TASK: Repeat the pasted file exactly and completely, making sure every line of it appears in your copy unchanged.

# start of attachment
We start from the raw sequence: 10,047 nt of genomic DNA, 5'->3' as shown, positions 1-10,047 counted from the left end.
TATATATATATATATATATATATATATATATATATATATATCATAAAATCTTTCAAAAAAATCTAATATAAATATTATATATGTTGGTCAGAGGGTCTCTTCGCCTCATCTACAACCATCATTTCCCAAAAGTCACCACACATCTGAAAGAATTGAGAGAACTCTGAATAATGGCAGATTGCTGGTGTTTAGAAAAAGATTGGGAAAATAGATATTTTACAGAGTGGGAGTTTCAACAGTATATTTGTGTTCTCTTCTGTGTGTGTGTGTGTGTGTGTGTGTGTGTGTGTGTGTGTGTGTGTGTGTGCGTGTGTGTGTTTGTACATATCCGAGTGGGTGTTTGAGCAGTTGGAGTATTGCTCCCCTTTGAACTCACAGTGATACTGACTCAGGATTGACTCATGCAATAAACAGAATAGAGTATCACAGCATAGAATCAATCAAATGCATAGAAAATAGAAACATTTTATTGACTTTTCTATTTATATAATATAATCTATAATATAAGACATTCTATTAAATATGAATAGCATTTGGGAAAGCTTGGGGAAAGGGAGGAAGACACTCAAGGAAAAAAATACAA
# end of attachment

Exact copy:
We start from the raw sequence: 10,047 nt of genomic DNA, 5'->3' as shown, positions 1-10,047 counted from the left end.
TATATATATATATATATATATATATATATATATATATATATCATAAAATCTTTCAAAAAAATCTAATATAAATATTATATATGTTGGTCAGAGGGTCTCTTCGCCTCATCTACAACCATCATTTCCCAAAAGTCACCACACATCTGAAAGAATTGAGAGAACTCTGAATAATGGCAGATTGCTGGTGTTTAGAAAAAGATTGGGAAAATAGATATTTTACAGAGTGGGAGTTTCAACAGTATATTTGTGTTCTCTTCTGTGTGTGTGTGTGTGTGTGTGTGTGTGTGTGTGTGTGTGTGTGTGTGTGCGTGTGTGTGTTTGTACATATCCGAGTGGGTGTTTGAGCAGTTGGAGTATTGCTCCCCTTTGAACTCACAGTGATACTGACTCAGGATTGACTCATGCAATAAACAGAATAGAGTATCACAGCATAGAATCAATCAAATGCATAGAAAATAGAAACATTTTATTGACTTTTCTATTTATATAATATAATCTATAATATAAGACATTCTATTAAATATGAATAGCATTTGGGAAAGCTTGGGGAAAGGGAGGAAGACACTCAAGGAAAAAAATACAA